Metallic Bonding and Distortion in Curved Steel

When describing cross sectional distortion of cold-formed steel members the term fluidity can from time to time be observed. This might rattle most people’s logic, as steel is a well-known solid. It is not that structural steel exists both in solid and liquid state simultaneously during cold forming, but rather that when a stress great enough to yield a member, is applied to that member through a bending moment, steel members display fluid like characteristics in the form of flow. This is commonly seen in wall thinning and thickening and or a reduction in the cross section of a member. To explain how this is possible it is necessary to have a working knowledge of steel and ultimately steel’s base metal, iron (Fe), on the molecular level.

Steel is an alloy or a mixture of Iron and Carbon with other elements working as additives to alter the chemistry and enhance certain properties and or characteristics of the steel.  Iron, steel’s base metal is the most common element on earth. Pure it is relatively soft and not very strong but its interaction with carbon makes it one of today’s most utilized materials. When we speak about the cold forming of steel and how during that process steel displays fluid/flow like characteristics; we must strongly consider steels’ base metal, iron. When Iron starts solidifying from liquid state it does so in crystalline form; meaning that at the molecular level, iron atoms arrange themselves in a lattice type structure. The bonds formed between iron atoms are the key to the fluid/flow like characteristics that steel display when under stress. Metallic bonds unlike covalent or ionic bonds (where two atoms share one electron or one atom takes an electron away from another atom to form a bond) share their valance electron over the entire lattice structure of atoms, known as a delocalization of the valance electron. This is important, as this type of bonding allows for iron to be malleable meaning it can be shaped; it also allows for iron to be ductile meaning it can be stretched and drawn. These fluid/flow like characteristics are types of plastic deformation. The delocalized sea of electrons acts like a bonding blanket encompassing the iron lattice structure, keeping the lattice bonded but allowing the atoms within the lattice structure to move or slip without breaking bonds. This dislocation or slippage of the lattice structure is considered to be a linear defect of the iron crystal. But this defect in the iron crystal is not a bad thing in the sense of the word, but rather is what makes plastic deformation even possible. The ease of movement of these dislocations is what determines the material’s strength and yield. Any obstruction or defect within the lattice structure makes slippage/plastic deformation more difficult; even the slippage of dislocations make plastic deformation more difficult. Dislocation of slip planes create other dislocations that obstruct the movement of dislocations, this is known as work hardening.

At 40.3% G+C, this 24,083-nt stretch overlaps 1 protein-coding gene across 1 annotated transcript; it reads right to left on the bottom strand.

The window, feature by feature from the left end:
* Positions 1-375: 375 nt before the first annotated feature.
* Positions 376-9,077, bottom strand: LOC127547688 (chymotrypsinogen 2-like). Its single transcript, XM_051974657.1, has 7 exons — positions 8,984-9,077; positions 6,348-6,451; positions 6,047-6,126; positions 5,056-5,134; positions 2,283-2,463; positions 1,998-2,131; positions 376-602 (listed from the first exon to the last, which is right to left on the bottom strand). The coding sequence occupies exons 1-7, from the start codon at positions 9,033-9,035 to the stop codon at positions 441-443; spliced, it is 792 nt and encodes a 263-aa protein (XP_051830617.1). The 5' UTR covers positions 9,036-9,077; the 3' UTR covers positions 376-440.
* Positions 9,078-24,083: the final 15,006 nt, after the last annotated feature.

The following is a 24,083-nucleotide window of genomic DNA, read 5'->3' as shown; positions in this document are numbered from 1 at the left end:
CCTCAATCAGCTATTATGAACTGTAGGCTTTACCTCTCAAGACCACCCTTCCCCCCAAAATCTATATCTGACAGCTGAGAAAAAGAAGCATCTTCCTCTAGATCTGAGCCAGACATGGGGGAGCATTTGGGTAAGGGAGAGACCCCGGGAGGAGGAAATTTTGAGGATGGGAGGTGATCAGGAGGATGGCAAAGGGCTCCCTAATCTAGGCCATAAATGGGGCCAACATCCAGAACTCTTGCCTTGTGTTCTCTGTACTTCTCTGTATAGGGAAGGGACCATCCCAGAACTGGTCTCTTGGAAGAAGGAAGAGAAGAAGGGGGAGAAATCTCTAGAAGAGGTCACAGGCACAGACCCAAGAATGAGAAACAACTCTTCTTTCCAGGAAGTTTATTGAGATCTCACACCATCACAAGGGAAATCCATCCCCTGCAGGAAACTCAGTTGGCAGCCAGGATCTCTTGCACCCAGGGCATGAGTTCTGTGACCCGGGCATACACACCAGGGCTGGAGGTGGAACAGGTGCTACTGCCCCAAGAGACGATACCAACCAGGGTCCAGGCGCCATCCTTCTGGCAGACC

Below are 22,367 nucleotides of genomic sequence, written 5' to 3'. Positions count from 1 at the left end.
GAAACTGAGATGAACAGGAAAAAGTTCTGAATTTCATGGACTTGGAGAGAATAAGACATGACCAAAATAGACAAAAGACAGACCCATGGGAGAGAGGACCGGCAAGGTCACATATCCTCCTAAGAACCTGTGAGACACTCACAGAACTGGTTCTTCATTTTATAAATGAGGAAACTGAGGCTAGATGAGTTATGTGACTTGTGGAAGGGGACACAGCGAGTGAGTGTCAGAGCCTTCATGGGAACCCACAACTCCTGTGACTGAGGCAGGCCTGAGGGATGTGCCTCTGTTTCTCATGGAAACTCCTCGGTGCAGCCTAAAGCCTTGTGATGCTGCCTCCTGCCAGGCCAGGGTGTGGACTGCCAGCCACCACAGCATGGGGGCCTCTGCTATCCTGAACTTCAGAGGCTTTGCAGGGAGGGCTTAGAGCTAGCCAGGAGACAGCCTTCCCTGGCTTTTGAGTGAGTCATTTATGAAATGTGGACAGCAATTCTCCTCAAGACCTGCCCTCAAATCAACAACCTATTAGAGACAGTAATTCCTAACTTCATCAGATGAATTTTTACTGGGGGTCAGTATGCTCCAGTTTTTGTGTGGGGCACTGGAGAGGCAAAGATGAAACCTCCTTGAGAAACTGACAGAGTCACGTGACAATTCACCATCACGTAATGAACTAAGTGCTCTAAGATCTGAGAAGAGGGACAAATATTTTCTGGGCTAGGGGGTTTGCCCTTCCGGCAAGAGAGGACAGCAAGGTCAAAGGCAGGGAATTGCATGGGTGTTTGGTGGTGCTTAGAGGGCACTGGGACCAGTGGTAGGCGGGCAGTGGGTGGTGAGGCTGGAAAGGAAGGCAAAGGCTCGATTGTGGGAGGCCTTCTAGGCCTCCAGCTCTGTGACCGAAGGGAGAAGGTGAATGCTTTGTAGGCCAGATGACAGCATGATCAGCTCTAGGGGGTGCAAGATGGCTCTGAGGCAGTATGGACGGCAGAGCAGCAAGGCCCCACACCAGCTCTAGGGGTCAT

Steel comes into play in all of this when you add a percentage of carbon to the iron mixture. As said before pure iron is rather soft, displaying flow/fluid like characteristics in the form of malleability and ductility but ultimately it lacks the strength one would seek in a building/construction material. Add 0.12-2.0% of carbon into the mix and iron becomes the material we know today as steel. As iron and carbon are heated the lattice structure of iron changes and rearranges on itself. These different forms of lattice structures are known as allotropes. The allotropy of iron is extremely important as these allotropic formations, when heated to certain temperatures, interact with carbon in different ways. Through substitution, this allows the carbon atom to join the lattice structure. It is this positioning of the carbon atom within the lattice structures that gives steel its strength and toughness. To a certain extent increasing the carbon content within the alloy steel mixture will increase strength and hardness of the material. But in general it is the hardenability of the steel alloy mixture that is increased, as making steel harder is generally achieved through heat treating and cooling times which either allows or prevents the carbon atom to escape or diffuse from the lattice structure. Add too much carbon to the mixture and the material gets harder but less tough as the material cannot absorb energy efficiently and the material becomes brittle and susceptible to cracking. Ultimately, it must be thought that when bending/forming i.e. plastically deforming steel members we are really deforming the slip planes/dislocations of the iron/carbon molecular lattice; and that the carbon atoms placement within the lattice structure prohibits the slippage of the dislocations to a certain degree, making steel harder and stronger than its base metal, iron. Now of course in the steel we know today there are many other elements added into the mixture to assist and enhance certain characteristics like hardness, toughness, stiffness, etc. but carbon is the major alloying element that makes iron the material we know today as steel. Many of steels attributes including those that display fluid/flow like characteristics can be attributed to steels base metal iron and its metallic bonds.


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